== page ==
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Sen. Voinovich Statement on President Obama's Infrastructure Proposal


Location: Washington, DC

U.S. Senator George V. Voinovich (R-Ohio), ranking member of the Senate Environment and Public Works Committee's Subcommittee on Transportation and Infrastructure, issued the following statement today about President Obama's transportation proposal announced Monday. The senator sent the president a letter on Aug. 31 urging him to support a multi-year surface transportation reauthorization bill, which would create hundreds of thousands of jobs and be an immediate stimulus to the economy. A copy of the letter is attached.

"I was pleased to receive a call Monday from President Obama acknowledging the letter I sent him last week, which urged him to support a multi-year reauthorization of the surface transportation bill. Passage of this legislation would rebuild our nation's infrastructure and put hundreds of thousands of Americans back to work.

"The unemployment rate in construction is a staggering 20 percent -- higher than any other industry and nearly two times the national unemployment rate. According to the state departments of transportation, highway projects worth more than $47 billion are ready to go. That is why I have worked for more than a year to get a multi-year highway bill passed, and I am so pleased the president shares my understanding of our need for infrastructure investment to put people back to work.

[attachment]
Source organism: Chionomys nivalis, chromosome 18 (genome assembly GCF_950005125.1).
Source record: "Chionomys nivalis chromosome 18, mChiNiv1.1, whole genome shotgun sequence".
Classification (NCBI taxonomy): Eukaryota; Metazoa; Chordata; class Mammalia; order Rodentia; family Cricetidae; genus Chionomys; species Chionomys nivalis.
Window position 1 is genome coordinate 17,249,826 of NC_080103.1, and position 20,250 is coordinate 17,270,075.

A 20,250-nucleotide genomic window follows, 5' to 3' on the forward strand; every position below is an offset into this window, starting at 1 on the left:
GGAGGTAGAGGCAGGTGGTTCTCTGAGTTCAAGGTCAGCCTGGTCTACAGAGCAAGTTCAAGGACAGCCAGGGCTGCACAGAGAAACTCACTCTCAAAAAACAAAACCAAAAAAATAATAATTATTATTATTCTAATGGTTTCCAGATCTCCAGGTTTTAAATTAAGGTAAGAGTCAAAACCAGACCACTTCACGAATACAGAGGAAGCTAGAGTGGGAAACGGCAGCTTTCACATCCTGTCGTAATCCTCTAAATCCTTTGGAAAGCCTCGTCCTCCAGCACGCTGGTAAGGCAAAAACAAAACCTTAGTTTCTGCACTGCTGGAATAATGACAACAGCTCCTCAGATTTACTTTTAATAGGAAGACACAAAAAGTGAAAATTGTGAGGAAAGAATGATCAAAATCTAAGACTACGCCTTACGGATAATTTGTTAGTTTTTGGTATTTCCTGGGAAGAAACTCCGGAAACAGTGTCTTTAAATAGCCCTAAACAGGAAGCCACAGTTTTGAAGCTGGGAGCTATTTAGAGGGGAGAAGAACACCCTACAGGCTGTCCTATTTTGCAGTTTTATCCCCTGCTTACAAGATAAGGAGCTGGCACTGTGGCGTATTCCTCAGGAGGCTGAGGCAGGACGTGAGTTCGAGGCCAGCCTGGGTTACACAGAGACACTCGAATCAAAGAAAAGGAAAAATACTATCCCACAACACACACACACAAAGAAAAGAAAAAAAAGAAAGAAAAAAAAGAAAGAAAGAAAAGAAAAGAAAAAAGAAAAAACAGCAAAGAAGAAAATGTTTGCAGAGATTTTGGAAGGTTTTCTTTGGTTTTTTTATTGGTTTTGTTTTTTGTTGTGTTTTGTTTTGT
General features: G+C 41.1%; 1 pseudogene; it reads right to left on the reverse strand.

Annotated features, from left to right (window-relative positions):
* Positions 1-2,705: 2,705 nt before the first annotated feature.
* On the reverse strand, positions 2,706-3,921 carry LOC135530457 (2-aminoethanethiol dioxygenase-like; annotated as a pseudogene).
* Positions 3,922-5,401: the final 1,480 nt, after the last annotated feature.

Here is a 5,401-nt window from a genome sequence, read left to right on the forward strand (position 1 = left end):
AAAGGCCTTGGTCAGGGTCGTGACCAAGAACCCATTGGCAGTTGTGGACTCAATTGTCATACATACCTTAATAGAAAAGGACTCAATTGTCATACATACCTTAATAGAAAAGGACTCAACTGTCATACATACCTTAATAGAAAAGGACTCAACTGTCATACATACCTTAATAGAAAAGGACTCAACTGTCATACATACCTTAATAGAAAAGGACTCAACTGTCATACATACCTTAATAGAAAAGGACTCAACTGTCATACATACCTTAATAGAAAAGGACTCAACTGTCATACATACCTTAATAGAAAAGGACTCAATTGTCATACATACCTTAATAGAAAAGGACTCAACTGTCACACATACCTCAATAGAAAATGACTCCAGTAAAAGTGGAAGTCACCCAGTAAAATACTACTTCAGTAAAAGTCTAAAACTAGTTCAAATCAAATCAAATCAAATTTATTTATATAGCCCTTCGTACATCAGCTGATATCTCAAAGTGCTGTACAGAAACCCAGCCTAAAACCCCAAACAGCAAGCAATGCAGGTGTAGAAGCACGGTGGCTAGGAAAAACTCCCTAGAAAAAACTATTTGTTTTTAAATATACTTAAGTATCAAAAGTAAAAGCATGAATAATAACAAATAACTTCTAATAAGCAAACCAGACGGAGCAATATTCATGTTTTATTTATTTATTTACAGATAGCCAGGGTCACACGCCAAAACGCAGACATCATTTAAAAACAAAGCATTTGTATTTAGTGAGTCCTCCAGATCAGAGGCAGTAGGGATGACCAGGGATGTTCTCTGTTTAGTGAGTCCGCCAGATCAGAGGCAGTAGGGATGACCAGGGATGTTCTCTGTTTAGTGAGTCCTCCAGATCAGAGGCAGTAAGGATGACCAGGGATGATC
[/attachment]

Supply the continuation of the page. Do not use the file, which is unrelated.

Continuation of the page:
"On our call, I urged President Obama to be transparent in how he plans to pay for this program. Americans want us to be straightforward with them -- they know that the cost of higher taxes on oil and gas companies will simply be passed down to consumers through rate increases. The president's credibility is on the line here.

"The fact is, we should be paying for the transportation bill by increasing the gas tax, which has not risen since 1993. The gas tax is a user fee. As President Ronald Reagan said in 1982, when the nation was facing record unemployment above 10 percent, "Good tax policy decrees that, wherever possible, a fee for a service should be assessed against those who directly benefit from that service.'

"Reagan knew America was in dire straits and fought hard for a gas tax increase once he realized the effect it would have on the economy. It was a tough pill for his colleagues to swallow. But, in the end, Congress passed the much-needed Surface Transportation Assistance Act of 1982, which provided a 5-cent gas tax increase and created hundreds of thousands of jobs. History speaks for itself.

"If President Obama were to honestly consider the gas tax like Reagan did, he would find support where he least expects it. Today, groups that don't traditionally back tax increases -- among them the U.S. Chamber of Commerce, the National Association of Manufacturers, and the American Trucking Association -- have come out in support of a gas tax increase because of this reauthorization bill's ability to put Americans back to work.

"President Obama said he wants to work with us to get this done, and I look forward to sitting down together and working transparently on a bipartisan basis."

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